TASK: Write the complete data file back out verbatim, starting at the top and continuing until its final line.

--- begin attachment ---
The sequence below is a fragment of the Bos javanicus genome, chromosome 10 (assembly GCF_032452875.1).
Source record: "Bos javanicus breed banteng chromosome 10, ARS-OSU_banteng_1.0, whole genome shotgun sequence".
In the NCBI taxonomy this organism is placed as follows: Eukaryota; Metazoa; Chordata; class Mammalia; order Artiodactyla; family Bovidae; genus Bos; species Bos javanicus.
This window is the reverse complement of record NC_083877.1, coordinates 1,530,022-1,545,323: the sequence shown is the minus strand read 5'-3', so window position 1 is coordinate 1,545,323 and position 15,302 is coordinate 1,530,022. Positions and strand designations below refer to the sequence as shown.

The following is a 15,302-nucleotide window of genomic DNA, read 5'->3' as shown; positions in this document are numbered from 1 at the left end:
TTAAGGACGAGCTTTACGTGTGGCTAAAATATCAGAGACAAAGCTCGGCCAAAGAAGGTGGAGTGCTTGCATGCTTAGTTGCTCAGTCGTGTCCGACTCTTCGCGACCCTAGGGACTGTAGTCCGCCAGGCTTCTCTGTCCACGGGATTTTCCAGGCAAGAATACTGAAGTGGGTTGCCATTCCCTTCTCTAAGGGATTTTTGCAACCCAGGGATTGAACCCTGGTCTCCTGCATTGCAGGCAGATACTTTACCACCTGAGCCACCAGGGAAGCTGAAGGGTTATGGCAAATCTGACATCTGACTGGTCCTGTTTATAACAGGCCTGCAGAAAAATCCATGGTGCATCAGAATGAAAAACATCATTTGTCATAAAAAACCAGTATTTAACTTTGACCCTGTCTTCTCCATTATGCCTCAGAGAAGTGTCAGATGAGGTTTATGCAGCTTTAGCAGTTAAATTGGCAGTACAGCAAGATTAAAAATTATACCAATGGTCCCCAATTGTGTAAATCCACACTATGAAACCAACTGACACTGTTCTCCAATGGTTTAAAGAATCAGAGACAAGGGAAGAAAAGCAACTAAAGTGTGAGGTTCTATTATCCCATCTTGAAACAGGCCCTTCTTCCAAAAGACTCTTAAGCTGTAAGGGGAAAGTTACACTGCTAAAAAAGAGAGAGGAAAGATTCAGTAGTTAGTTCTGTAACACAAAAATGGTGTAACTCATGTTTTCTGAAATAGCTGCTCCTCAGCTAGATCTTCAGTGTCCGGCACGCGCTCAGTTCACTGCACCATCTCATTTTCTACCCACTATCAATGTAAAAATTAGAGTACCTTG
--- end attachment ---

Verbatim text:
The sequence below is a fragment of the Bos javanicus genome, chromosome 10 (assembly GCF_032452875.1).
Source record: "Bos javanicus breed banteng chromosome 10, ARS-OSU_banteng_1.0, whole genome shotgun sequence".
In the NCBI taxonomy this organism is placed as follows: Eukaryota; Metazoa; Chordata; class Mammalia; order Artiodactyla; family Bovidae; genus Bos; species Bos javanicus.
This window is the reverse complement of record NC_083877.1, coordinates 1,530,022-1,545,323: the sequence shown is the minus strand read 5'-3', so window position 1 is coordinate 1,545,323 and position 15,302 is coordinate 1,530,022. Positions and strand designations below refer to the sequence as shown.

The following is a 15,302-nucleotide window of genomic DNA, read 5'->3' as shown; positions in this document are numbered from 1 at the left end:
TTAAGGACGAGCTTTACGTGTGGCTAAAATATCAGAGACAAAGCTCGGCCAAAGAAGGTGGAGTGCTTGCATGCTTAGTTGCTCAGTCGTGTCCGACTCTTCGCGACCCTAGGGACTGTAGTCCGCCAGGCTTCTCTGTCCACGGGATTTTCCAGGCAAGAATACTGAAGTGGGTTGCCATTCCCTTCTCTAAGGGATTTTTGCAACCCAGGGATTGAACCCTGGTCTCCTGCATTGCAGGCAGATACTTTACCACCTGAGCCACCAGGGAAGCTGAAGGGTTATGGCAAATCTGACATCTGACTGGTCCTGTTTATAACAGGCCTGCAGAAAAATCCATGGTGCATCAGAATGAAAAACATCATTTGTCATAAAAAACCAGTATTTAACTTTGACCCTGTCTTCTCCATTATGCCTCAGAGAAGTGTCAGATGAGGTTTATGCAGCTTTAGCAGTTAAATTGGCAGTACAGCAAGATTAAAAATTATACCAATGGTCCCCAATTGTGTAAATCCACACTATGAAACCAACTGACACTGTTCTCCAATGGTTTAAAGAATCAGAGACAAGGGAAGAAAAGCAACTAAAGTGTGAGGTTCTATTATCCCATCTTGAAACAGGCCCTTCTTCCAAAAGACTCTTAAGCTGTAAGGGGAAAGTTACACTGCTAAAAAAGAGAGAGGAAAGATTCAGTAGTTAGTTCTGTAACACAAAAATGGTGTAACTCATGTTTTCTGAAATAGCTGCTCCTCAGCTAGATCTTCAGTGTCCGGCACGCGCTCAGTTCACTGCACCATCTCATTTTCTACCCACTATCAATGTAAAAATTAGAGTACCTTG